Are you confused about what technology is in “The Cloud”? If so, you might also be confused by “aaS”. Simply, “aaS” is the acronym for “as a Service”. Delivering information technology “as a service” is a licensing model where the software and hardware asset, and related maintenance and support, are offered as a subscription instead of being owned or leased. This is the essence of Cloud Computing.
In a traditional information technology asset acquisition model, you would purchase or lease hardware for placement in your own facility, or a leased facility under your control. For software, you would purchase licenses, either for perpetual use or for a fixed term. In addition, you would pay for maintenance and support on the hardware and software on a recurring basis for the useful life of the product at a cost annually of about 20-25% of the original purchase. In this model, you typically have a large capital cost for a product that continually diminishes both in terms of a financial and technological value.
In Cloud Computing, software and hardware are offered as a service by the technology provider, and the technology is typically (not always) installed and running at the technology provider’s data center, not in your local data center. Instead of purchasing or leasing the technology, you subscribe to use it. The subscription cost is typically on a monthly basis, and covers all use, hosting, maintenance and support, as well as technology upgrades. Therefore, you do not have a large upfront (or recurring) capital expense. Instead, you have a recurring operating expense which can often be more cost effective.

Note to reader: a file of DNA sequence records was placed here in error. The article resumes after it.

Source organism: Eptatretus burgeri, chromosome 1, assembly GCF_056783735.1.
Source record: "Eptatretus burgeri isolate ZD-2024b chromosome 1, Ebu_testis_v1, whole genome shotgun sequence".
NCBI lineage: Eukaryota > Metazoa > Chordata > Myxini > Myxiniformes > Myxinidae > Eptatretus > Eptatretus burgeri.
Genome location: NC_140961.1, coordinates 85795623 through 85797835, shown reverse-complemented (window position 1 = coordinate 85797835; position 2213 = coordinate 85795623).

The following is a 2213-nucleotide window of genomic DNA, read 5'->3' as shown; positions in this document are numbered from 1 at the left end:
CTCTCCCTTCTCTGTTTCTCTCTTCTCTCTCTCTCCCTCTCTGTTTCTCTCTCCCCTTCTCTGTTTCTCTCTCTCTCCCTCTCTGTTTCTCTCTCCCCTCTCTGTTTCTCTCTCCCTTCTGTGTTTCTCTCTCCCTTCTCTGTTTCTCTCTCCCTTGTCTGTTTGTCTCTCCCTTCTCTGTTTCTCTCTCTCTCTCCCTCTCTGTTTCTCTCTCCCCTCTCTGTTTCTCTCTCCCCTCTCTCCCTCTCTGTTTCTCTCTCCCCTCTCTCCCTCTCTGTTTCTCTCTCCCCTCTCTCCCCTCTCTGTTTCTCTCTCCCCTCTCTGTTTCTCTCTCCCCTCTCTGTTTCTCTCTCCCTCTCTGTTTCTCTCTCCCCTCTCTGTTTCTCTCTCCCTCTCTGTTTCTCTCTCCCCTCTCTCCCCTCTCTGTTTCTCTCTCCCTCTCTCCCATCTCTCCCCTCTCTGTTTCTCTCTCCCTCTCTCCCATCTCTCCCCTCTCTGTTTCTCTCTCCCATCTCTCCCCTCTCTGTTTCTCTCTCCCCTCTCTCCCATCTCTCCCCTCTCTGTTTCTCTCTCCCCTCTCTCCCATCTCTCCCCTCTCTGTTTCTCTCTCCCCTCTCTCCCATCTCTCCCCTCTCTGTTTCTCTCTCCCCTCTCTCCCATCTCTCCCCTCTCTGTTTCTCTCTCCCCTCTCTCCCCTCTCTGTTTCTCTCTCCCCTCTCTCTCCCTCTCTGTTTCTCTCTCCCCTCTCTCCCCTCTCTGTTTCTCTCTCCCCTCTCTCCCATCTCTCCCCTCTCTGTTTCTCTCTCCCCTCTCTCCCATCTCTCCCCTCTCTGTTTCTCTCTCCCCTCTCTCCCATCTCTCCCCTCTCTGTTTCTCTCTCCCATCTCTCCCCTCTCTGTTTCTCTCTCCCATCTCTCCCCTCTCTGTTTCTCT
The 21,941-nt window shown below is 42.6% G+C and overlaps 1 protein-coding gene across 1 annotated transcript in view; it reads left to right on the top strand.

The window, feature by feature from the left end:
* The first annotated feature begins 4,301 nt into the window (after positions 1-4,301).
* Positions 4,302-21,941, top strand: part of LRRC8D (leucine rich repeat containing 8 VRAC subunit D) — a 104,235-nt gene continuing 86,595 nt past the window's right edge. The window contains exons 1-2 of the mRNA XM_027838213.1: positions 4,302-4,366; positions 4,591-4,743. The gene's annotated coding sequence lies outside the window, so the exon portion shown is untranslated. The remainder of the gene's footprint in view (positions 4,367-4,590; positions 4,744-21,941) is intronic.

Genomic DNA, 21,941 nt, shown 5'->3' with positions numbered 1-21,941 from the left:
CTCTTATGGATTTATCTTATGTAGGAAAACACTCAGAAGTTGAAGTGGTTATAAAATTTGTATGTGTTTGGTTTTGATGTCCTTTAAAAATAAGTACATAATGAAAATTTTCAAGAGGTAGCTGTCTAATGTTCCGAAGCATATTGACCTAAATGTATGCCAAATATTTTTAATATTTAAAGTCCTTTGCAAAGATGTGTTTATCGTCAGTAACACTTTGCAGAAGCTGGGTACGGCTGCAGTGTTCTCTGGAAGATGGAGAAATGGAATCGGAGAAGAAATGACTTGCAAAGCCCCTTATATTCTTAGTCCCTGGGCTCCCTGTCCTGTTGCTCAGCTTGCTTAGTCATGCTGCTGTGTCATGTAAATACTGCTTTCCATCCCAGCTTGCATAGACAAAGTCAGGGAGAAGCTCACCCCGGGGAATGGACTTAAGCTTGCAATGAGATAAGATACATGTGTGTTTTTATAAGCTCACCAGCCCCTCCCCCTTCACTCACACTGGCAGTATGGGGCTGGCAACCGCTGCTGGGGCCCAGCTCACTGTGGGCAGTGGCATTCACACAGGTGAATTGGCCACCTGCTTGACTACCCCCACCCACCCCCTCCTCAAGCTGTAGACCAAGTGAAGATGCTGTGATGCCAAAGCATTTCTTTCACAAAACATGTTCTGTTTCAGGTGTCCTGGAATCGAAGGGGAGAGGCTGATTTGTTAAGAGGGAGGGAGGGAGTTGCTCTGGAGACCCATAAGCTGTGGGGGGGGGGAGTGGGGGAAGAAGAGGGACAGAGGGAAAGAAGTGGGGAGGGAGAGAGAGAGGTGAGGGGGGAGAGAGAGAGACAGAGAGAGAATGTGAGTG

What has allowed Cloud Computing to become more prevalent over the past few years is a result of an improved and more readily available high internet bandwidth. Internet Service Providers now offer high bandwidth internet connections at very reasonable costs. Many organizations need the high bandwidth internet connections to support the amount of data transferred between the technology provider and the organization.
Cloud Service Models
Infrastructure as a Service (IaaS) – The service provider hosts servers, storage and other hardware, mostly virtually, with all hardware supporting services. The provided servers will host and run user applications and the service provider will handle all tasks related to system management, monitoring, maintenance, backup and resiliency planning for the subscribed infrastructure.
Platform as a Service (PaaS) – The service provider delivers hardware and software tools needed for application development. A PaaS provider hosts the hardware and software on its own infrastructure. As a result, PaaS frees users from having to install in-house hardware and software to develop or run a new application.
Software as a Service (SaaS) – The service provider distributes software (programs/apps) via their own hosted environment and makes the software available to clients over a network, typically the Internet. In addition, they include all support and upgrades for the subscribed software.
How Cloud Computing is Offered
– The service provider makes the technology, such as software applications and hardware, available to their clients over the Internet. The clients connect to the service provider’s system to access the subscribed technology.
Private Cloud – Typically found in larger companies and organizations, the organization itself becomes the service provider. The organization’s facility hosts and manages the technology and offers the services to their business groups. User costs are typically incurred and managed via internal budgeting practices.
Cloud Computing provides a simple way to access servers, storage, databases and a broad set of application services over the Internet. You would be wise to consider a Cloud Computing model when you need to replace or upgrade your technology. While there are many advantages to using or implementing a Cloud Computing methodology, I will address that in a future post.
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